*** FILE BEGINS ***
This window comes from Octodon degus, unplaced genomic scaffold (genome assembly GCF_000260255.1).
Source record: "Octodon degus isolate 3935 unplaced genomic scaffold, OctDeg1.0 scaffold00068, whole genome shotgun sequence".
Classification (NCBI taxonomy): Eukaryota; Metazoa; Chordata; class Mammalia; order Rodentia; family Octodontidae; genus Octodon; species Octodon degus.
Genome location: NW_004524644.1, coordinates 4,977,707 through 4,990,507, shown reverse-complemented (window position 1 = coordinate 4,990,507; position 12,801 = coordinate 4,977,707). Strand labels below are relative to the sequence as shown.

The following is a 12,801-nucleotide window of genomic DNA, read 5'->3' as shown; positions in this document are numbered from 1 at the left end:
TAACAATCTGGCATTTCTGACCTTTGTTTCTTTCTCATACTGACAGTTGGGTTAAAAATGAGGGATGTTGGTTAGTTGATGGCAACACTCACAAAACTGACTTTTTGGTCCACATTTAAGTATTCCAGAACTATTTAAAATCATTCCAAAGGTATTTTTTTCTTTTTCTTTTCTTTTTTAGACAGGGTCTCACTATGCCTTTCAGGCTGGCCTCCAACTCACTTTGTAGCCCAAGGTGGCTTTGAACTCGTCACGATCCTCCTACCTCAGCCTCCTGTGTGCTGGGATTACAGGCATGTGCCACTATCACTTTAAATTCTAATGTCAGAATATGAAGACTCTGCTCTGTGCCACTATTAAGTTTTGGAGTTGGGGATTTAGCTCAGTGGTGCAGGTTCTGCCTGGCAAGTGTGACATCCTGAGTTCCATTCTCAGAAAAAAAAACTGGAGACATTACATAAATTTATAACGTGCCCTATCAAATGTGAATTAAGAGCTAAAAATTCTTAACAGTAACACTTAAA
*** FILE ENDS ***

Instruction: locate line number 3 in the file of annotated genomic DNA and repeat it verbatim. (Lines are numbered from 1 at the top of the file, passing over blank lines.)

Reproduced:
Classification (NCBI taxonomy): Eukaryota; Metazoa; Chordata; class Mammalia; order Rodentia; family Octodontidae; genus Octodon; species Octodon degus.